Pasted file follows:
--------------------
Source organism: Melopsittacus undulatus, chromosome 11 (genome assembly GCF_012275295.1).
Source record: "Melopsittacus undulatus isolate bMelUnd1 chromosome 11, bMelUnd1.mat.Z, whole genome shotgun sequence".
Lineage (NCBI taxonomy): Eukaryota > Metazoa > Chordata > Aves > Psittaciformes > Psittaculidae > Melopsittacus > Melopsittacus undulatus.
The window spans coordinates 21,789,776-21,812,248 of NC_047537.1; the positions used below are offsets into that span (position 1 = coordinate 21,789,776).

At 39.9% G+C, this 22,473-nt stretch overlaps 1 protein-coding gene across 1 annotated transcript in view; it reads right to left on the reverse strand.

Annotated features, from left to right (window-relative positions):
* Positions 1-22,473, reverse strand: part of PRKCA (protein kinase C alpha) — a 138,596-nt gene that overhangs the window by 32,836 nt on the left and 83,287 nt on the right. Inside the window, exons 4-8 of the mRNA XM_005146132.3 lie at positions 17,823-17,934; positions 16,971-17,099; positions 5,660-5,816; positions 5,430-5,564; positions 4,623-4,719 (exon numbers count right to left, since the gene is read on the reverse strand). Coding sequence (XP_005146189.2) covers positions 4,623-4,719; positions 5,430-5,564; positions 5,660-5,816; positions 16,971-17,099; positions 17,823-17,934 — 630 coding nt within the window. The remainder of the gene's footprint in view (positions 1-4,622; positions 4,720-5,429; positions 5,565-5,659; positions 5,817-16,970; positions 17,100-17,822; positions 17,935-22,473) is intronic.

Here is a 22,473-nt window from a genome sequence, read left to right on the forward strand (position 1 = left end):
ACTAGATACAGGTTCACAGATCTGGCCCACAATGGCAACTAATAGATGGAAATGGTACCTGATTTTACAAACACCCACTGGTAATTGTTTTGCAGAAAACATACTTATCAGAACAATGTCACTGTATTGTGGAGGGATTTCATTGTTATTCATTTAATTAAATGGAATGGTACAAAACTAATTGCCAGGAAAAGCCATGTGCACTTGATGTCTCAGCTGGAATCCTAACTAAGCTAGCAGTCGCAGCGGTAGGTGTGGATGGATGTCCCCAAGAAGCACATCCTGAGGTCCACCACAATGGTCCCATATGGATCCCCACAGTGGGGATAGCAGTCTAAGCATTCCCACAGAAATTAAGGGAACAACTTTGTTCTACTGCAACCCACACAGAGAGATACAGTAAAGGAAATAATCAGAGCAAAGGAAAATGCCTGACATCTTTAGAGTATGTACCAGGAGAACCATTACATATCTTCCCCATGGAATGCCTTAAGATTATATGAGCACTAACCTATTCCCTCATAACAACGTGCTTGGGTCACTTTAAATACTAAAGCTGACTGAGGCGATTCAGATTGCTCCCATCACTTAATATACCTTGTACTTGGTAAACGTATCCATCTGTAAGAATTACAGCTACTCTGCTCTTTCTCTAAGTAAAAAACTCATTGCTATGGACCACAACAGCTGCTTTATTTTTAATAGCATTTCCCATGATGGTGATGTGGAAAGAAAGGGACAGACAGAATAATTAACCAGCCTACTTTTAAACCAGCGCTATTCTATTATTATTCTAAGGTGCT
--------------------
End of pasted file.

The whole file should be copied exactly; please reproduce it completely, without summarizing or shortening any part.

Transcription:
Source organism: Melopsittacus undulatus, chromosome 11 (genome assembly GCF_012275295.1).
Source record: "Melopsittacus undulatus isolate bMelUnd1 chromosome 11, bMelUnd1.mat.Z, whole genome shotgun sequence".
Lineage (NCBI taxonomy): Eukaryota > Metazoa > Chordata > Aves > Psittaciformes > Psittaculidae > Melopsittacus > Melopsittacus undulatus.
The window spans coordinates 21,789,776-21,812,248 of NC_047537.1; the positions used below are offsets into that span (position 1 = coordinate 21,789,776).

At 39.9% G+C, this 22,473-nt stretch overlaps 1 protein-coding gene across 1 annotated transcript in view; it reads right to left on the reverse strand.

Annotated features, from left to right (window-relative positions):
* Positions 1-22,473, reverse strand: part of PRKCA (protein kinase C alpha) — a 138,596-nt gene that overhangs the window by 32,836 nt on the left and 83,287 nt on the right. Inside the window, exons 4-8 of the mRNA XM_005146132.3 lie at positions 17,823-17,934; positions 16,971-17,099; positions 5,660-5,816; positions 5,430-5,564; positions 4,623-4,719 (exon numbers count right to left, since the gene is read on the reverse strand). Coding sequence (XP_005146189.2) covers positions 4,623-4,719; positions 5,430-5,564; positions 5,660-5,816; positions 16,971-17,099; positions 17,823-17,934 — 630 coding nt within the window. The remainder of the gene's footprint in view (positions 1-4,622; positions 4,720-5,429; positions 5,565-5,659; positions 5,817-16,970; positions 17,100-17,822; positions 17,935-22,473) is intronic.

Here is a 22,473-nt window from a genome sequence, read left to right on the forward strand (position 1 = left end):
ACTAGATACAGGTTCACAGATCTGGCCCACAATGGCAACTAATAGATGGAAATGGTACCTGATTTTACAAACACCCACTGGTAATTGTTTTGCAGAAAACATACTTATCAGAACAATGTCACTGTATTGTGGAGGGATTTCATTGTTATTCATTTAATTAAATGGAATGGTACAAAACTAATTGCCAGGAAAAGCCATGTGCACTTGATGTCTCAGCTGGAATCCTAACTAAGCTAGCAGTCGCAGCGGTAGGTGTGGATGGATGTCCCCAAGAAGCACATCCTGAGGTCCACCACAATGGTCCCATATGGATCCCCACAGTGGGGATAGCAGTCTAAGCATTCCCACAGAAATTAAGGGAACAACTTTGTTCTACTGCAACCCACACAGAGAGATACAGTAAAGGAAATAATCAGAGCAAAGGAAAATGCCTGACATCTTTAGAGTATGTACCAGGAGAACCATTACATATCTTCCCCATGGAATGCCTTAAGATTATATGAGCACTAACCTATTCCCTCATAACAACGTGCTTGGGTCACTTTAAATACTAAAGCTGACTGAGGCGATTCAGATTGCTCCCATCACTTAATATACCTTGTACTTGGTAAACGTATCCATCTGTAAGAATTACAGCTACTCTGCTCTTTCTCTAAGTAAAAAACTCATTGCTATGGACCACAACAGCTGCTTTATTTTTAATAGCATTTCCCATGATGGTGATGTGGAAAGAAAGGGACAGACAGAATAATTAACCAGCCTACTTTTAAACCAGCGCTATTCTATTATTATTCTAAGGTGCT